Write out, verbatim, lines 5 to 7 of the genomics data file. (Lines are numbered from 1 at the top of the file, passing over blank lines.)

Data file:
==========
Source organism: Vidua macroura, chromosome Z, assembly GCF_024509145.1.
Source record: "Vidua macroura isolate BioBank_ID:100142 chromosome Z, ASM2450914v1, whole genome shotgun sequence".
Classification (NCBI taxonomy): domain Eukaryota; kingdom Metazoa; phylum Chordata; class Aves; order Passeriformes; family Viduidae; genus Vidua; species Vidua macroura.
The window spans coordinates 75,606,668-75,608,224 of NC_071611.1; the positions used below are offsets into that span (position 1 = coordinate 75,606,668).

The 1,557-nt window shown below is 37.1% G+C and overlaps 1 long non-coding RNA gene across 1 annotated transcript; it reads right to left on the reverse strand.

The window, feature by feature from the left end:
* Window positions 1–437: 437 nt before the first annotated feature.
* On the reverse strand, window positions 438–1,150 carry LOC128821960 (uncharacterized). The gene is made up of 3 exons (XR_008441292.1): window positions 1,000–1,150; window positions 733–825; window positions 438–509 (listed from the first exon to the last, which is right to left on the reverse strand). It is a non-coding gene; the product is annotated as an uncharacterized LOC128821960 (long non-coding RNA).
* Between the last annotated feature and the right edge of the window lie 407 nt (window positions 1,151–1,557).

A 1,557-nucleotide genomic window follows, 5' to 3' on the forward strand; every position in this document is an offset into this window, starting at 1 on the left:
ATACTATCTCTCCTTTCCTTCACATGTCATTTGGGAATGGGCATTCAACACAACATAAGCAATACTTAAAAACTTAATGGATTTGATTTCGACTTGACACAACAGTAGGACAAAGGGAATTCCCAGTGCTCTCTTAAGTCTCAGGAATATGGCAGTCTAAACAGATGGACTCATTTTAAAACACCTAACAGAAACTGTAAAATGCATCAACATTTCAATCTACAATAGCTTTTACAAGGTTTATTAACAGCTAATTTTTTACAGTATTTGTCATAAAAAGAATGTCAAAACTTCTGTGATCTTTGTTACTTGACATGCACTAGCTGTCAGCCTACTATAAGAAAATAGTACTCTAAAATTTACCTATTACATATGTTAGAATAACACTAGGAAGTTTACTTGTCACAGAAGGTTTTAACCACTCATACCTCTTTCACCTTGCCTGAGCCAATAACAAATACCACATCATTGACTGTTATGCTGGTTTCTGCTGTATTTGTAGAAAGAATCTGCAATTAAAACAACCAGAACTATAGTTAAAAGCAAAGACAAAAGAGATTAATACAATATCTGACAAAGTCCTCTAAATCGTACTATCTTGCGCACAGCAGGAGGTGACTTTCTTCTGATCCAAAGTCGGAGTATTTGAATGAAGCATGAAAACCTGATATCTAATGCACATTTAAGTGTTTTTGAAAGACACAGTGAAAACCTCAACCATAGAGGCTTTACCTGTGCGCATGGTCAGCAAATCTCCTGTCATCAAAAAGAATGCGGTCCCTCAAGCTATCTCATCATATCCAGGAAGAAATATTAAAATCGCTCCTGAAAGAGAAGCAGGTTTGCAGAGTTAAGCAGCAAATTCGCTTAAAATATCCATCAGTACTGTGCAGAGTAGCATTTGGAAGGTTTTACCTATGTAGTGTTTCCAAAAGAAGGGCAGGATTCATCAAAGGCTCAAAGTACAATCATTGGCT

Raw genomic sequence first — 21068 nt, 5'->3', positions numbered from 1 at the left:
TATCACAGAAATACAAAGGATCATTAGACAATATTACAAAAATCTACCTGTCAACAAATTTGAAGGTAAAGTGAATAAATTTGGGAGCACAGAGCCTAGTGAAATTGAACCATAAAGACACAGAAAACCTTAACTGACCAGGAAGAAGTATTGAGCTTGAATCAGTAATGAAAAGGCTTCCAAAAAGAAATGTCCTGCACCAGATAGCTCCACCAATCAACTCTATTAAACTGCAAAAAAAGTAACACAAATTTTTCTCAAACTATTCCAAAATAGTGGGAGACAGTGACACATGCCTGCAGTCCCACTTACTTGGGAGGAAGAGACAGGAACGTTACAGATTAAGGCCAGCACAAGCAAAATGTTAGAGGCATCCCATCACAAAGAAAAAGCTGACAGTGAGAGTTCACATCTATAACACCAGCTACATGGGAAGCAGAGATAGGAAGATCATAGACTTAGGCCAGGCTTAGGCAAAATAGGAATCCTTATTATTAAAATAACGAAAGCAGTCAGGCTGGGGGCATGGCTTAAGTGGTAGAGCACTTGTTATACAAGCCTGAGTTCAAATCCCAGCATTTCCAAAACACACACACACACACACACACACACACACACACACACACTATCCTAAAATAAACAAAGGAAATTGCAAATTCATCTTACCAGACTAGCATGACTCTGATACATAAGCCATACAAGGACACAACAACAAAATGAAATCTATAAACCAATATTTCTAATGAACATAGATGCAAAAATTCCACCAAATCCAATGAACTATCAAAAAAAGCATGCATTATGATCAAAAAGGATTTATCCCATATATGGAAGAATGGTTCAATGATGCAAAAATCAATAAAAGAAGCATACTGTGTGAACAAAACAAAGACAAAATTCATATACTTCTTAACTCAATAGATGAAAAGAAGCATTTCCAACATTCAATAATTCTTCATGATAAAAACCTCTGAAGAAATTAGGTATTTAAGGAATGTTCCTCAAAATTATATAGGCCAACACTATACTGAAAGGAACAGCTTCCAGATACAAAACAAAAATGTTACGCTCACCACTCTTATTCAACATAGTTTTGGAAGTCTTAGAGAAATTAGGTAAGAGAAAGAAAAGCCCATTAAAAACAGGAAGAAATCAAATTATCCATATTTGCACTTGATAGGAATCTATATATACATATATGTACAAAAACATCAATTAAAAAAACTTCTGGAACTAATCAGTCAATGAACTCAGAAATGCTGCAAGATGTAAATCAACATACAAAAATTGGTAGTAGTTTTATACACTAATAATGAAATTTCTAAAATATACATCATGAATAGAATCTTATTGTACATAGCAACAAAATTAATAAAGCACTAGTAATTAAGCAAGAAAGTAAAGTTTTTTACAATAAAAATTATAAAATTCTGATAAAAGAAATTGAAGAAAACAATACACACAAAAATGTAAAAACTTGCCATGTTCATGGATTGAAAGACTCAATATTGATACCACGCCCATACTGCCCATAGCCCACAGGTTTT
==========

The 1,557-nt window shown below is 37.1% G+C and overlaps 1 long non-coding RNA gene across 1 annotated transcript; it reads right to left on the reverse strand.

The window, feature by feature from the left end:
* Window positions 1–437: 437 nt before the first annotated feature.